Thursday, November 21, 2013


Normally, I would just forward the email when I see a joke I like, but today it struck me:  I have a blog!  I can post my favorite jokes there!

This came from Edo, via Meg:

An elderly man in Florida had owned a large farm for several years.

He had a large pond in the back. It was properly shaped for swimming, so he fixed it up nice with picnic tables, horseshoe courts and some 
orange and grapefruit trees.

One evening the old farmer decided to go down to the pond, as he hadn't been there for a while and look it over.

He grabbed a five-gallon bucket to bring back some fruit.

As he neared the pond, he heard voices shouting and laughing with glee.

As he came closer, he saw it was a bunch of young women skinny-dipping in his pond.

He made the women aware of his presence and they all went to the deep end.

One of the women shouted to him, 'we're not coming out until you leave!'

The old man frowned, 'I didn't come down here to watch you ladies swim naked or make you get out of the pond naked.'

Holding the bucket up he said,

'I'm here to feed the alligator...'

Sunday, November 17, 2013

Renaissance Faire

March 2013

JC has been a Ren Faire fan since college, and we went with him and Caryn this year.

I gather the Arizona Faire is one of the best.  We bought videos of the Nun Show, and Zilch the TorySteller.  And we have to go back, because there are other shows we've not seen yet.

There's a guy who plays a huge carillon.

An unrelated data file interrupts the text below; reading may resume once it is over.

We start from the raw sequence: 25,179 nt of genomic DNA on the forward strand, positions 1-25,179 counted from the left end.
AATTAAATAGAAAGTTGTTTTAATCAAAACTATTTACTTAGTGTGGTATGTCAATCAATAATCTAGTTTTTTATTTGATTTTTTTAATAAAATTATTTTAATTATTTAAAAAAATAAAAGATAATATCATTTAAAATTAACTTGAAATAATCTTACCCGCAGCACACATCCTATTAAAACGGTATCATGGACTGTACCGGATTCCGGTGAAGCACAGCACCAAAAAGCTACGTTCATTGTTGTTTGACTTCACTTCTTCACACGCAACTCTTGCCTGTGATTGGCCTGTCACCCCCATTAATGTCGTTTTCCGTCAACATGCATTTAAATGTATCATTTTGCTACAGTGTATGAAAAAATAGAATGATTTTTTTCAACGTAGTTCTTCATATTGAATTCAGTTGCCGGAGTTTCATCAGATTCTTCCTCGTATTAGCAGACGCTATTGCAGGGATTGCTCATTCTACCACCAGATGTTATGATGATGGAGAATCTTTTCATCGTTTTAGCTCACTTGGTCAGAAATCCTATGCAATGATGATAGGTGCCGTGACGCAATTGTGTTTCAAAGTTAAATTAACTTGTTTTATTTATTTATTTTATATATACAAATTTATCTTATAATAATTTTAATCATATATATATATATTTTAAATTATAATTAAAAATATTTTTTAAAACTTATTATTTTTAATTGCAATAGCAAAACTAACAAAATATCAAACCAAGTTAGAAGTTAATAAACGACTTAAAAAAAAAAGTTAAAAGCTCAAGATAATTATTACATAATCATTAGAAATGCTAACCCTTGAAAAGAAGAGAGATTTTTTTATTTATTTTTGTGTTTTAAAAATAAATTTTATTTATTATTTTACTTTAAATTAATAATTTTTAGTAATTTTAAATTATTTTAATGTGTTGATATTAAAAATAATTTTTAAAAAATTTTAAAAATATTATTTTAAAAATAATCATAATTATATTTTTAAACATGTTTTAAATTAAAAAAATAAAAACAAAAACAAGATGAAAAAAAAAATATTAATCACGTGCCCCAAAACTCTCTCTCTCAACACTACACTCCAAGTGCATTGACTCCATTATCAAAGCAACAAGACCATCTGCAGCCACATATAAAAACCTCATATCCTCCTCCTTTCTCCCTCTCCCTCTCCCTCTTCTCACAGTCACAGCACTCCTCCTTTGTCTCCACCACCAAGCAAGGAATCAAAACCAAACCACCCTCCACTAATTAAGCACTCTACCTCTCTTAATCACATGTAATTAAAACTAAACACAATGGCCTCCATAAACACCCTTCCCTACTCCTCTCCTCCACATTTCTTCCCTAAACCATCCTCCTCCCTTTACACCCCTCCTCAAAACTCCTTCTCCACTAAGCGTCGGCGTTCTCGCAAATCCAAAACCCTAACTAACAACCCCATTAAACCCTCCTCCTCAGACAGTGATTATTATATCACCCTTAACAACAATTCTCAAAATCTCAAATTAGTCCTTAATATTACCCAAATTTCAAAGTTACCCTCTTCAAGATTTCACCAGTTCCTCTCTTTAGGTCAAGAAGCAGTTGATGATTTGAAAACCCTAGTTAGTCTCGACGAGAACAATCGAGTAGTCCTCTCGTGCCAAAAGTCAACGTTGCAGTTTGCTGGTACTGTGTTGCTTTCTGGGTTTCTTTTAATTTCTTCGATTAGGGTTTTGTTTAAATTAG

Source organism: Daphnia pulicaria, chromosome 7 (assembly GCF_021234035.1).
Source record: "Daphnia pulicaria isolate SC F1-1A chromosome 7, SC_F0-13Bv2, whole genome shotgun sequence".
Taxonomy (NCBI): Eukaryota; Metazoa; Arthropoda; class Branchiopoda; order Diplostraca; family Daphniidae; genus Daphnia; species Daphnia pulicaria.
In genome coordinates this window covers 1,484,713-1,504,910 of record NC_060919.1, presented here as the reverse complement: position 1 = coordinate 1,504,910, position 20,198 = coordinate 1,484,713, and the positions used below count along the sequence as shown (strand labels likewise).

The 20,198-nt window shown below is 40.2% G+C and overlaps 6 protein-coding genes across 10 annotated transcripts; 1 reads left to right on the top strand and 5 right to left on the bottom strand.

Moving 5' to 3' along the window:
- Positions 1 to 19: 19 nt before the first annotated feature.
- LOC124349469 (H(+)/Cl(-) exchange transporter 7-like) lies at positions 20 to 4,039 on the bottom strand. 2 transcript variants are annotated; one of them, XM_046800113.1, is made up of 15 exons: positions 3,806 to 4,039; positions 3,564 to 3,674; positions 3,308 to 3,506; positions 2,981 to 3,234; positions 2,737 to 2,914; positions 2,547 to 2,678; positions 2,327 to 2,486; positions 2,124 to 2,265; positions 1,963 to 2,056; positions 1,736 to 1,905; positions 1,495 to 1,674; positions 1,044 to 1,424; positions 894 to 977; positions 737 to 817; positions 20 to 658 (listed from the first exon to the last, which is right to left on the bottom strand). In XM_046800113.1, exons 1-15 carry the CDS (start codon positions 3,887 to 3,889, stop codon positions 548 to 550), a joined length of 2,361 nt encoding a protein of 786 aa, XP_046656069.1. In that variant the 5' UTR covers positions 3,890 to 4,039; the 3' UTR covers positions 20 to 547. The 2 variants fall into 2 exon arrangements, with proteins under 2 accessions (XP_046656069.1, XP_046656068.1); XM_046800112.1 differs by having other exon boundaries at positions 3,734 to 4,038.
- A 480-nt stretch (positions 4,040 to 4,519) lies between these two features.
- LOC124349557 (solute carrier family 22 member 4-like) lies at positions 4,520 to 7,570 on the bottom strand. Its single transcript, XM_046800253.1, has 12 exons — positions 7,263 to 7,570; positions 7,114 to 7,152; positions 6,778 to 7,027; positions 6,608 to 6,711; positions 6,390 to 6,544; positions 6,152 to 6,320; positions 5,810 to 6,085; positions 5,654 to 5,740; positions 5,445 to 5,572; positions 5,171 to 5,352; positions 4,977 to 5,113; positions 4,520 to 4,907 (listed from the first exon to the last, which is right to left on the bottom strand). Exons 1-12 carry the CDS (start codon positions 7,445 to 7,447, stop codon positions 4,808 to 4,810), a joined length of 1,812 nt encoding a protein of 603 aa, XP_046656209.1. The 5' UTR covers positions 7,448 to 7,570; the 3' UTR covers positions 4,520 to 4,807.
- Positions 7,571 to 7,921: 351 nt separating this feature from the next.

The dancing girls are part of the Don Juan and Miguel act, which is mostly whips and swords.

This is one where statues come to life and water comes out of their fingers.

Valle Del Oro train

One RV park we stayed in had a large outdoor model train setup.  Very cool.

Thursday, November 7, 2013

Casa Grande

February 2013

I've been to Casa Grande before, to play golf, but didn't know about the ruins after which the town is named.  There was a Hohokam village here that was abandoned in the 1300's.

Father Kino first called this place Casa Grande, the great house.  There are other dwellings around it, and fields, and irrigation canals that brought water from the Salt River, 27 miles away.  The Hohokam traded with other communities, as evidenced by obsidian found here that originated many miles away, in multiple directions.

The residents here knew astronomy, and had windows that lined up with the sunrise on the summer solstice, and other holes in the walls that marked astronomical events.

Nobody knows why they left, or where they went.


January 2013

Besh-Ba-Gowah Archaeological Park in Globe, AZ has ruins of a 13th century Salado village, and botanical gardens.  The have what is said to be the largest collection of Salado pottery artifacts in the world.

The park shows how the people lived and farmed in the desert, long before the Europeans arrived.

More pictures.

Wednesday, November 6, 2013

Christmas 2012

Like everything else in the RV, the Christmas tree has to be configured to save space.  There's just not room for a full-size one, especially when the slides are in.

Magnolia Grove - Falls Course

November 2012

This is the other course at Magnolia Grove.  I played the Crossings course earlier, and all the general comments still apply:  nice clubhouse, nice people, well-maintained, good price.  And a waterfall: